In Battleground Ohio, Ryan Hits Obama on the Auto Bailout
SABINA, Ohio - In an effort to blunt the president's narrow lead in this state where one in eight jobs is connected to the auto industry, Paul Ryan introduced a new line of attack at a rally here, noting that Barack Obama has been campaigning in the state on "how the auto bailout was such a success," but the GOP vice presidential nominee tried to tell the audience there is more to the story.
Before the rally, Ryan met with a group of nine non-union salaried workers from Delphi, a company that spun off from General Motors in 1999. Due to the bailout they faced significant cuts to their pensions and benefits when the company went bankrupt and Ryan was quick to talk about the issue on the stump.
"I represent Southern Wisconsin, and one of the towns that I represent is Oak Creek, Wisconsin," Ryan told the crowd of about 800 at a high school here. "Now the reason I mention this is because we used to have two Delphi factories in Oak Creek, Wisconsin. I just had the opportunity to sit down with some Delphi employees here, some of the salaried employees here, who are just like the people that I know who are my friends and constituents in Oak Creek, Wisconsin. You see the president likes to go around Ohio talking about how he saved the auto industry … tell you what: he hasn't talked to these Oak Creek salaried employees, he hasn't talked to these Ohio Delphi salaried employees because this is one of those examples of the government picking winners and losers."
Ryan said the workers only wanted "transparency and honesty from their federal government and they're not getting it. And they deserve better than that."
"There's nothing wrong with asking for honesty and decency and fairness and transparency and equal treatment for all," Ryan said.
During the 1999 spinoff negotiations between GM and Delphi, three unions secured benefit guarantees for their members, but Delphi workers who were non-unionized salaried employees, as well as hourly employees belonging to other unions, did not have those same guaranteed protections, and those are the workers Ryan met with and was referring to on the stump Saturday night.
The union workers that were covered in their negotiations had their pensions made whole by GM in the auto bailout.
Ryan compared the Delphi workers who saw their pensions cut to auto worker job losses in his home state, something he has mentioned on the campaign trail since he was selected to be Mitt Romney's running mate, and most famously in his Republican National Convention address.
"Look at Delphi perfect example, we lost four auto factories in the district I represent since 2008," Ryan said. "In my home town of Janesville, Wisconsin, we were kind of a one-factory town - we had a big GM plant, we made Suburbans and Tahoes and then we had these feeder plants … a lot of my friends I went to high school with worked there, now they don't have a job."
Ryan was heavily criticized over this part of his convention speech because he linked the closure of the GM plant to Obama, who gave a speech there in 2008. But, the last GM vehicle produced at the plant was in late 2008 when George W. Bush was still president.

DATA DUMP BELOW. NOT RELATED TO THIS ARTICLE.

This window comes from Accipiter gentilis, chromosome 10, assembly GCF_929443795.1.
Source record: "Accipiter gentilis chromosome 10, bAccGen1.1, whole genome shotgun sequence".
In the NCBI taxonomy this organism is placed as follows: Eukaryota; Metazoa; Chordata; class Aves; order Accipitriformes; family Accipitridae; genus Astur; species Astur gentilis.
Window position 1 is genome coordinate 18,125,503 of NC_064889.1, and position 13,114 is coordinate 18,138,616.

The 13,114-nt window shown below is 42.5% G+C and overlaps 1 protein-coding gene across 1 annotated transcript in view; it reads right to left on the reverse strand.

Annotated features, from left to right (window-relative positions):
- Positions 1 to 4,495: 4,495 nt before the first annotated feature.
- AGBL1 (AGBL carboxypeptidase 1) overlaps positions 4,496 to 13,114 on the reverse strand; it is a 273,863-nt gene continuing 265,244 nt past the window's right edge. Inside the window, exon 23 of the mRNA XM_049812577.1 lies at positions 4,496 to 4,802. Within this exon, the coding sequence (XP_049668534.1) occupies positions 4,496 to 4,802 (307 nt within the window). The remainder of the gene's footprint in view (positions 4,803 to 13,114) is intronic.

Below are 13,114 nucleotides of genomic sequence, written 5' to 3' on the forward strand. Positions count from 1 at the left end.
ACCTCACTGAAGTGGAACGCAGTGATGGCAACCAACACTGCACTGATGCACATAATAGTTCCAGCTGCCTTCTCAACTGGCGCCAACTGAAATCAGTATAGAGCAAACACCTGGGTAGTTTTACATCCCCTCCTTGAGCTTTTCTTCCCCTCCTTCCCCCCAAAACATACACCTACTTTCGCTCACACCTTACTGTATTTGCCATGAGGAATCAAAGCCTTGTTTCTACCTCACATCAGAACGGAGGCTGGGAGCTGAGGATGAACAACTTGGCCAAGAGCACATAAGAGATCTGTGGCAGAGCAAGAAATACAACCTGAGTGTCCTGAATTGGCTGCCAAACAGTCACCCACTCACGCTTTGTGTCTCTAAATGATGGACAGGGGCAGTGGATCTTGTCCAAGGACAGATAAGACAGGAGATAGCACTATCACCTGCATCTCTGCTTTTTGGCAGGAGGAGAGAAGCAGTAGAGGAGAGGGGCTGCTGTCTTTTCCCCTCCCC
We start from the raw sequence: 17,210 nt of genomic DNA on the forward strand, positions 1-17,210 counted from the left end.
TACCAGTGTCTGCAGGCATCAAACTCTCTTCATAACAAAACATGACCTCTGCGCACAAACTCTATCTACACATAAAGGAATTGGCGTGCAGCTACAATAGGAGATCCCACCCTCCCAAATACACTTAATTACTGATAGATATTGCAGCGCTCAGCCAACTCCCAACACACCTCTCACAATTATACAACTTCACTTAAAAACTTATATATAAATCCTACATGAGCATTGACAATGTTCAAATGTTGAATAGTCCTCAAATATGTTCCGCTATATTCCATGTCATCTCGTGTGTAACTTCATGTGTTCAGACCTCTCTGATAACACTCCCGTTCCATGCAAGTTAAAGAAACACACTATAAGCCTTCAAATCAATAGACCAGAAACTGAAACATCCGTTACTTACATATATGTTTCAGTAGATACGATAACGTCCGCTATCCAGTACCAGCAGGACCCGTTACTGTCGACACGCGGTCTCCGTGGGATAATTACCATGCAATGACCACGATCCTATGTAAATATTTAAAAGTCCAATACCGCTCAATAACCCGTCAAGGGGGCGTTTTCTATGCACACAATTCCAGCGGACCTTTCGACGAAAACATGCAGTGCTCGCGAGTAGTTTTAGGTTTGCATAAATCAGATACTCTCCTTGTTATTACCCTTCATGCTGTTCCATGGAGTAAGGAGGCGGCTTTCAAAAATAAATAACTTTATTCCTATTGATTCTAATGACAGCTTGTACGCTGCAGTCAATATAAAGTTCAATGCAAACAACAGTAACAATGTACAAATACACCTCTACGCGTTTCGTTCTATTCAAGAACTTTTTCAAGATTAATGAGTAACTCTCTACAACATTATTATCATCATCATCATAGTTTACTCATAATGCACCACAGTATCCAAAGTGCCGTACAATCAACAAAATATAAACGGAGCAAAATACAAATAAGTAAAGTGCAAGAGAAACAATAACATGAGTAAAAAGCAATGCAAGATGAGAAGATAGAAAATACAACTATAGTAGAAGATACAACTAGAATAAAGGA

The auto bailout has been fodder for both sides of this campaign. The Democrats have continuously criticized Romney for his November 2008 New York Times op-ed, titled "Let Detroit Go Bankrupt," in which Romney called for a privately financed managed bankruptcy for the auto giants, with the government providing guarantees to their loans.
It's ammunition the Democrats use continuously on the campaign trail. Most recently, Obama and Romney got into a testy exchange over it during last week's final presidential debate, with Romney saying Obama was mischaracterizing the editorial.
The president said if he had taken Romney's advice "we'd be buying cars from China instead of selling cars to China."
The Obama campaign responded Saturday evening saying Ryan "is trying to rewrite history" and he is "shamelessly" using the "misfortune of Delphi workers to attack the president."
"The fact is that when the American auto industry and its workers were on their knees, Mitt Romney turned his back," Obama spokesman Danny Kanner said in a statement. "Every day, Mitt Romney proves he'll say anything to win votes, but Ohioans deserve a president they can trust when it matters most, which is exactly what they have in President Obama."
Ryan also told voters at East Clinton High School in this critical state that he knows they "are used to being the battleground state of battleground states" stressing the importance of working on the ticket's behalf in the 10 days remaining in the campaign.
"You've got a very unique responsibility on your hands," Ryan said at his fifth and final stop on day one of his bus tour. "It's a great opportunity because, Ohioans, as you go so goes the rest of the country in so many ways. You're used to this, you've been in this position before and I think and I know you understand the consequences."
Ryan starts day two of his bus tour Sunday continuing to travel across the state. He will also be joined by his running mate, making stops in Celina, Findlay, and Marion. Romney continues campaigning in the state Monday, while Ryan will stump in Florida.